Fuch’s Corneal Dystrophy

I have set my M.A.P*** research aside in favor of research into eye nutrition and health, since I was diagnosed with Fuch’s Corneal Dystrophy about 2 months ago. Here’s my story…

My vision took an extreme nose dive over the past 18 months. Since I got glasses at the age of 16, my vision has, more or less, been the same. (about -3.30 – 20/250 always correctable to 20/20) About 2 1/2 years ago, I noticed words and pictures just weren’t as clear as they should be. I went to my normal optometrist, who told me to get over it, I was just getting older and couldn’t expect to see clearly at my age (49 at the time). He actually said that and yelled at me, telling me I was middle age and couldn’t expect to see like I used to see. He was able to get me to 20/20, kind of, and I went on my way.

Throughout that next year, my vision deteriorated quite quickly. I could no longer drive at night, and watching television, specifically reading words on tv, was difficult. So, when it was time for my next eye exam, about 18 months ago, I went to a new optometrist. (I was obviously not going to see that other guy!) She explained that my vision had gone from -3.30 (about 20/250), and correctable to 20/20, to -5.70 (about 20/500) correctable only to 20/40, which is barely legal to drive. That’s also when I was first diagnosed with cataracts at the ripe old age of 50! She told me that when my vision couldn’t be corrected to 20/40, it would be time for surgery.

After my move to Colorado, I knew I would need a new prescription. My vision has deteriorated even further than 18 months ago and I was convinced I wouldn’t be able to pass the vision test to get a Colorado driver license. So, I found an ophthalmologist (eye doctor/surgeon) who told me my vision, WITH MY CURRENT PRESCRIPTION, was 20/100 in my left eye and 20/400 in my right eye and could only be corrected to 20/60. It is now time for cataract surgery, which is scheduled for December.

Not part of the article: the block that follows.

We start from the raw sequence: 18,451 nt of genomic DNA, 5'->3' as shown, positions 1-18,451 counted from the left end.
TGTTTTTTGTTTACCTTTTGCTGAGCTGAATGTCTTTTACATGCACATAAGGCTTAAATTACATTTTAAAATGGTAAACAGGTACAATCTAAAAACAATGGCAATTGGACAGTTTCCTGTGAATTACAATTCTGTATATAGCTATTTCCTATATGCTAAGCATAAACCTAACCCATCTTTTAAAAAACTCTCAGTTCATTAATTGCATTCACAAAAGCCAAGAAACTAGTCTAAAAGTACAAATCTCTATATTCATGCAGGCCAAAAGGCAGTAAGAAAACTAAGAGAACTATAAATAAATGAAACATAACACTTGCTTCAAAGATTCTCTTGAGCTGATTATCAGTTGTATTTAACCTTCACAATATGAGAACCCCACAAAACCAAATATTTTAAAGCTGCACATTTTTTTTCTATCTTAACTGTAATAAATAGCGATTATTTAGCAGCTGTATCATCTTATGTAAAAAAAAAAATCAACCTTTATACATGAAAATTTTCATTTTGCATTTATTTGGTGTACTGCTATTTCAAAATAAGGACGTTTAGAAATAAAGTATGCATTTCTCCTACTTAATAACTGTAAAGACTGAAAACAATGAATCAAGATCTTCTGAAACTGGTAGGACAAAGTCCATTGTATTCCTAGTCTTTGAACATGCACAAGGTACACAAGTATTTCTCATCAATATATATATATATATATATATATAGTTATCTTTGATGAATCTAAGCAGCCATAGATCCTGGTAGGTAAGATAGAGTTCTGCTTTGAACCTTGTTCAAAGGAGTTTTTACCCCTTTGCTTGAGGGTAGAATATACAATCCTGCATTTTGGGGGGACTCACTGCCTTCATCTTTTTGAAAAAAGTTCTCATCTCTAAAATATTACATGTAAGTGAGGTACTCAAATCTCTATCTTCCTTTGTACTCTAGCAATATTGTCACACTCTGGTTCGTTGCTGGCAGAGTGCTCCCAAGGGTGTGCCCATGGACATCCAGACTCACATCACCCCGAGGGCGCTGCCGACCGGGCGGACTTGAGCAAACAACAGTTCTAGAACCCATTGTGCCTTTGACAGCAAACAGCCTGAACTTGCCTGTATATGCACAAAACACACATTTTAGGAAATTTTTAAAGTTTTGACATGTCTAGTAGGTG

I saw 2 different eye doctors who both diagnosed me with Fuch’s Corneal Dystrophy. They explained that instead of being smooth, as it should be, my cornea looks like the surface of an orange peel. This isn’t something that can be corrected, at least not now. That’s what my doctors tell me anyway. On the bright side, this is a slow moving disease. They tell me in about 20 years, I may need a cornea transplant. In the meantime, my vision could slowly get worse. Many people are asymptomatic (no symptoms), Hopefully, that will be me. However, the last thing I want is a cornea transplant, even if it is 20 years away, so, I hope to change that through, you guessed it, nutrition.

Fuchs’  (fooks) corneal dystrophy is a hereditary eye disease with symptoms that often become noticeable after the age of 50. Ultimately, it causes loss in vision which can be treated with a cornea transplant.


“These two images show endothelial cells, the cells that make up the endothelium. The image on the left depicts a healthy endothelium where hexagonal cells are clearly outlined. The image on the right shows an eye with guttae, which would be diagnosed as Fuchs’ dystrophy.” ~ Cornea Research Foundation

I asked my doctors about nutrition, and, just like I expected, they say there’s nothing I can do. Nutrition can’t help. I beg to differ. All cells in the body are formed from the food we eat. I’m hoping my doctors are wrong and there is a cure through nutrition. Aside from getting my business up and running, researching Fuch’s Dystrophy and eye health is going to be my main focus. I began my research by purchasing several books on eye health and nutrition, along with cell apoptosis (cell death- death of cells on the cornea are the main cause of Fuch’s).

I will be keeping you up to date on my research and any eye health, healing or foods I come across. I will also make a Eye research reference page for anyone else who may be looking for information.

Closing thoughts

I knew I had bad eyes, but I had no idea just how bad. I look back on my bad diet and lifestyle when I was younger, such as my soda addiction, and wonder if I could have prevented it. My doctor assures me it was nothing I did…I am just unlucky. I do know that Fuch’s Dystrophy is genetic. With that said, I know, through my schooling, that just because you have a gene mutation for a specific disease doesn’t mean you are 100% guaranteed to get it. Gene mutations are usually triggered through lifestyle choices and my past lifestyle choices, weren’t always the best. I fear those choices, bad food and lack of exercise, may have caught up with me. If that’s the case, maybe good choices can cure it. We shall see.

Until next time…Namaste my friends


*** The Middle-Age Pathway (M.A.P.) began as a school project for weight loss during her time at Hawthorn University. Tamara is transforming this school project into program to support brain health, develop whole body wellness and improve the quality of the mid-life years and beyond.

More information will be released soon. Stay tuned!